How Impossible Colors Work

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Author's Note: How Impossible Colors Work

Let's take a moment to appreciate the miracle that is color vision. The animal kingdom has evolved the biological technology to detect subtle variations in the energy wavelengths of reflected light and translate that data into 3-D color images. It's estimated that humans can see as many as 10 million different colors. Why in the heck did we evolve this ability; so Crayola could release a 10 million pack of crayons? Some evolutionary biologists believe trichromate color vision evolved in primates to help us spot colorful berries. Other animals have eyes and brains that can see beyond the visible spectrum. Honeybees can see in infrared. Butterflies and some fish perceive ultraviolet light. The existence of impossible colors makes you wonder what else is out there that we can't see ... yet.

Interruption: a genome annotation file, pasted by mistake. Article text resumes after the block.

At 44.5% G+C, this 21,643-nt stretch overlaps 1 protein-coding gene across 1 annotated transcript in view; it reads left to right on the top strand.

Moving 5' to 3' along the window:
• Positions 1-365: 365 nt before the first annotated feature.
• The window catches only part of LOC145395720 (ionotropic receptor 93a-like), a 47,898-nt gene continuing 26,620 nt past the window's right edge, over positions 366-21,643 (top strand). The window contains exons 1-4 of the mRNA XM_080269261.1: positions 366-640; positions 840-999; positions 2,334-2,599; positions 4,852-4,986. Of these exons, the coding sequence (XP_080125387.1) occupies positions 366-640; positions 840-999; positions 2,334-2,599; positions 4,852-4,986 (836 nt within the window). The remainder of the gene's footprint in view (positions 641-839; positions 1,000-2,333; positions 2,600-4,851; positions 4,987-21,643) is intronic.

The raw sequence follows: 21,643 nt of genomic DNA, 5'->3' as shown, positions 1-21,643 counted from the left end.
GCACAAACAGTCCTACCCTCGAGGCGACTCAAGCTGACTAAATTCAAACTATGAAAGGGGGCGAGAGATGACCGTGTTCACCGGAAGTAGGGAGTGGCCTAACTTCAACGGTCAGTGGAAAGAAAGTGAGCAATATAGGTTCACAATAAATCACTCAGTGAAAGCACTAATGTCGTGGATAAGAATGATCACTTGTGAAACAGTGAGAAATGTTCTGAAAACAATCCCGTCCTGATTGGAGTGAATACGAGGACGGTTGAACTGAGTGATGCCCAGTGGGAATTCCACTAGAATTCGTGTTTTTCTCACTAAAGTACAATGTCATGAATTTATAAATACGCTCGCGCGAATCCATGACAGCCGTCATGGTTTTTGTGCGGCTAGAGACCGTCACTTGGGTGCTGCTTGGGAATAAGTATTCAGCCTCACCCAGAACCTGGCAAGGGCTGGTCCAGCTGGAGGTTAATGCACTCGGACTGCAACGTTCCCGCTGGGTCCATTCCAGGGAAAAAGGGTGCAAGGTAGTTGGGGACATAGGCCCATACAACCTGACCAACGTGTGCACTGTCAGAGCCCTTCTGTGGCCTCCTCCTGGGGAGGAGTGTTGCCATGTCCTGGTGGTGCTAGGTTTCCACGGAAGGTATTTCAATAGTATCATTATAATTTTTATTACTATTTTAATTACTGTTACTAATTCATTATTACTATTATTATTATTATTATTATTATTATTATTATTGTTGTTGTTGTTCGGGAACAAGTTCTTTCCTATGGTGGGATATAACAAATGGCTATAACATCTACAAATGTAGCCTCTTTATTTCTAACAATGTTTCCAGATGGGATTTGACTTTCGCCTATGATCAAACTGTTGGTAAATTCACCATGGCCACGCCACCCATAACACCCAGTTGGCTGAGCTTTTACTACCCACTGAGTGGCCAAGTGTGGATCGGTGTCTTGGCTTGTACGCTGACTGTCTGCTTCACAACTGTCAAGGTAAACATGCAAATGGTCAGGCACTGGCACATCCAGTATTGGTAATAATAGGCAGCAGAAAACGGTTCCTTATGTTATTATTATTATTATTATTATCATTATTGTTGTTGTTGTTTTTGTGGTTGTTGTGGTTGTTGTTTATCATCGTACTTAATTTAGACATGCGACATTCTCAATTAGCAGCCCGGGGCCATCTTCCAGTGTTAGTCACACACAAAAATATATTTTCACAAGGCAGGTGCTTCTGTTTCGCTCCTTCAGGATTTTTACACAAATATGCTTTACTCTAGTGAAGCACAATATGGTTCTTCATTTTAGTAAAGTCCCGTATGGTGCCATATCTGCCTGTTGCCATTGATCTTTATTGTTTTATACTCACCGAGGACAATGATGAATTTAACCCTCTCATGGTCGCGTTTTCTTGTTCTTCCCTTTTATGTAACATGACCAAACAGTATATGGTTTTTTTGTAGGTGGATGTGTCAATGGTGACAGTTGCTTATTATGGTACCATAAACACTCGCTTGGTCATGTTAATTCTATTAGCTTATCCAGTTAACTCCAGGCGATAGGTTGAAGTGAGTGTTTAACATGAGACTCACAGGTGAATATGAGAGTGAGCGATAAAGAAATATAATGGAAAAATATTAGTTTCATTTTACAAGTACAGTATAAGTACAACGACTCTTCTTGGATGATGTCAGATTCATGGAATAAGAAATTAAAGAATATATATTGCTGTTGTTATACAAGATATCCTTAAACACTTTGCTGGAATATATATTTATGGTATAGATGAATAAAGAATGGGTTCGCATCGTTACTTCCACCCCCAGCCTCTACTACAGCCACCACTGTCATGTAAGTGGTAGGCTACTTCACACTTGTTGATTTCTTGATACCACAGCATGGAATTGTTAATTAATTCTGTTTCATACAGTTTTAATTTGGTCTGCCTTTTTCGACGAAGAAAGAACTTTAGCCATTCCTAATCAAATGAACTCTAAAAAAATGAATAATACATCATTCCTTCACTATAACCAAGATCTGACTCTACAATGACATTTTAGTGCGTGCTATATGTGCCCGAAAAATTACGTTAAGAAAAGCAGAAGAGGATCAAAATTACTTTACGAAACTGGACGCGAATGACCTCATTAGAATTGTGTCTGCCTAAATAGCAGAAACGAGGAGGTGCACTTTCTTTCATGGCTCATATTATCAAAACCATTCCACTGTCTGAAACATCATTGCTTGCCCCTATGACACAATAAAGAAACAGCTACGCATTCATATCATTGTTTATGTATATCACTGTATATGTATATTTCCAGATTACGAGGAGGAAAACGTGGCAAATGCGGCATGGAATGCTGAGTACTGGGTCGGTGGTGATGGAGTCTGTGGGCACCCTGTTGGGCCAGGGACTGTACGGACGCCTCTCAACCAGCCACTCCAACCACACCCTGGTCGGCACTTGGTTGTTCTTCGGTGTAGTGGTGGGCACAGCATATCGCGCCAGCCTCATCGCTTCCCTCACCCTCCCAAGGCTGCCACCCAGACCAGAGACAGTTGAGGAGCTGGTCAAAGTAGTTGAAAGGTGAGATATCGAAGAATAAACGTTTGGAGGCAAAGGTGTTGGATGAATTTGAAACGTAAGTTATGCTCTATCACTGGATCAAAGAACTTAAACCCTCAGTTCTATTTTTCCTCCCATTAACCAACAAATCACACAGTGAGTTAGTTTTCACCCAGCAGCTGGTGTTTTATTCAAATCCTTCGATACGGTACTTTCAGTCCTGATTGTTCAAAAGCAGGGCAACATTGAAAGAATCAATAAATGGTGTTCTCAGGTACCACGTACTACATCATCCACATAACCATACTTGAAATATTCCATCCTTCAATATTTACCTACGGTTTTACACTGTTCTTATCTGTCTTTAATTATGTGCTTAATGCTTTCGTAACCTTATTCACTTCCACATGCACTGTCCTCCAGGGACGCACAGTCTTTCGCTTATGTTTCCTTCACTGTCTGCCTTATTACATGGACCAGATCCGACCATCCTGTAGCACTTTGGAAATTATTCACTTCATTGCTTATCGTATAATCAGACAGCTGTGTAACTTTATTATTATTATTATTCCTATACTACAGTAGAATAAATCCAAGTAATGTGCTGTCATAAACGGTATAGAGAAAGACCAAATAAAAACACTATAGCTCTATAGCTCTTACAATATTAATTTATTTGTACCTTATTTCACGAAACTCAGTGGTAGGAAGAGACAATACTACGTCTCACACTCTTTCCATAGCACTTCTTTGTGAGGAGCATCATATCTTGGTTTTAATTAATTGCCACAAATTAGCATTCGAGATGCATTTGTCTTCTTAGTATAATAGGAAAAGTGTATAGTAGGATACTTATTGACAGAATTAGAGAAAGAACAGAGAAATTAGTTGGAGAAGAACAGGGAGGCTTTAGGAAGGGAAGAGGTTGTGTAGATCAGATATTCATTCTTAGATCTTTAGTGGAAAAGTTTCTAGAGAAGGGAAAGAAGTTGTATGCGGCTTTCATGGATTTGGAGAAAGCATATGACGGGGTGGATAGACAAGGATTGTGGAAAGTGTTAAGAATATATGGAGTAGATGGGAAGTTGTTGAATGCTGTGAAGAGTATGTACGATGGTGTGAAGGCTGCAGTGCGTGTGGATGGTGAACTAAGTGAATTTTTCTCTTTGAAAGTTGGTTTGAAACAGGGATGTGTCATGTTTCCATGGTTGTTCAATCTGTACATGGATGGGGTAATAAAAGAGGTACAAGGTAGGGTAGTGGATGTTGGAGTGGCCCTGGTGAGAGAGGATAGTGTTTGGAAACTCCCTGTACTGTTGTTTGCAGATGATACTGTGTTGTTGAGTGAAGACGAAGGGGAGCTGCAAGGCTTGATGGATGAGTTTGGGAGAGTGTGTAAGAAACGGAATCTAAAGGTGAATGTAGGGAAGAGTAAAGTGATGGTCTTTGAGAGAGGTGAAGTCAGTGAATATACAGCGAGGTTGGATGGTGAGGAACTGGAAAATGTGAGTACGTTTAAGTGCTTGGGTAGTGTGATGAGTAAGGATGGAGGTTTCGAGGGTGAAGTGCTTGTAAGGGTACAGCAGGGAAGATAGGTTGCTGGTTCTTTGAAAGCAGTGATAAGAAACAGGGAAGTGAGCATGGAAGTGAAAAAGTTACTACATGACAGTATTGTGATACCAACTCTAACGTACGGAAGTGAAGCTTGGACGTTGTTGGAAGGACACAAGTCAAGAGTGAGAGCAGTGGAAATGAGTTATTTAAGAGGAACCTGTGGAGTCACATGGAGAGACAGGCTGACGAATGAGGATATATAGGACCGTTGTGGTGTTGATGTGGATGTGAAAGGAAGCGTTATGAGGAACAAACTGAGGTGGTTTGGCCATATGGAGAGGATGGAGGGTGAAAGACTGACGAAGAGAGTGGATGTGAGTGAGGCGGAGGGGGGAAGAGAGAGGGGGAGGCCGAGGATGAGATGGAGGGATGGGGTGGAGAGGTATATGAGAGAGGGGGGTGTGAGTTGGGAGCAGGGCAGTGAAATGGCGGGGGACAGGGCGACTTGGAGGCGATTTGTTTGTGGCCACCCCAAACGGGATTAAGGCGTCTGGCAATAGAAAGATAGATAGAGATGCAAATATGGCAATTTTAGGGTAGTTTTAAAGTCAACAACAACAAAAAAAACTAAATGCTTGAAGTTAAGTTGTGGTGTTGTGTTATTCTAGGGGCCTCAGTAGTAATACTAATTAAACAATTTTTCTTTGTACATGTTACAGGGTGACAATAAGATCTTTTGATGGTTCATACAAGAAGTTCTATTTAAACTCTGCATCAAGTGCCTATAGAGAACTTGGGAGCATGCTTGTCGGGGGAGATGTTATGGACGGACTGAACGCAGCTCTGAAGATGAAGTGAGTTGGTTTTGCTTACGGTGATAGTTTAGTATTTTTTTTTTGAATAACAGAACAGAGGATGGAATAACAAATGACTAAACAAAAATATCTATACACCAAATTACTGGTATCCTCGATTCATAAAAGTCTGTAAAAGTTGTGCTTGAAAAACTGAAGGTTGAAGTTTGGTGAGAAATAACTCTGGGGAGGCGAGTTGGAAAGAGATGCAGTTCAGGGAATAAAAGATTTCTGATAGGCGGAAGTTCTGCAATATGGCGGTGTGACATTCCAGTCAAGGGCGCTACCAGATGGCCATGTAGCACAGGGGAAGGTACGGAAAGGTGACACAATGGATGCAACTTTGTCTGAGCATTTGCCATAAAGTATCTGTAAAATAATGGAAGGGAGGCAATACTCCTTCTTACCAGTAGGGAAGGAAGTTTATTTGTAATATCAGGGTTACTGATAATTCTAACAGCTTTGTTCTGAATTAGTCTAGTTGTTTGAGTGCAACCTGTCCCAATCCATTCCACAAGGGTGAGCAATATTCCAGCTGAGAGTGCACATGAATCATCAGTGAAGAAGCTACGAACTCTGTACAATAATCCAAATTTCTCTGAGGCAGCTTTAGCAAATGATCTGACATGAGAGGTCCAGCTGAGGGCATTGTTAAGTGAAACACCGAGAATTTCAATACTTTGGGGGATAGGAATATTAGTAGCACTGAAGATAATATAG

Related Articles


  • Billock, Vincent A.; Tsou, Brian H. "'Impossible' Colors: See Hues That Don't Exist." Scientific American. February 2010 (May 30, 2015)
  • Nassau, Kurt. "Colour." Encyclopaedia Britannica (May 30, 2015)
  • Pantone. "How Do We See Color?" (May 30, 2015)
  • Wilkins, Alasdair. "Train Yourself to See Impossible Colors." io9. Dec. 9, 2010 (May 30, 2015)
  • Wolchover, Natalie. "Red-Green & Blue-Yellow: The Stunning Colors You Can't See." Live Science. Jan. 17, 2012 (May 30, 2015)

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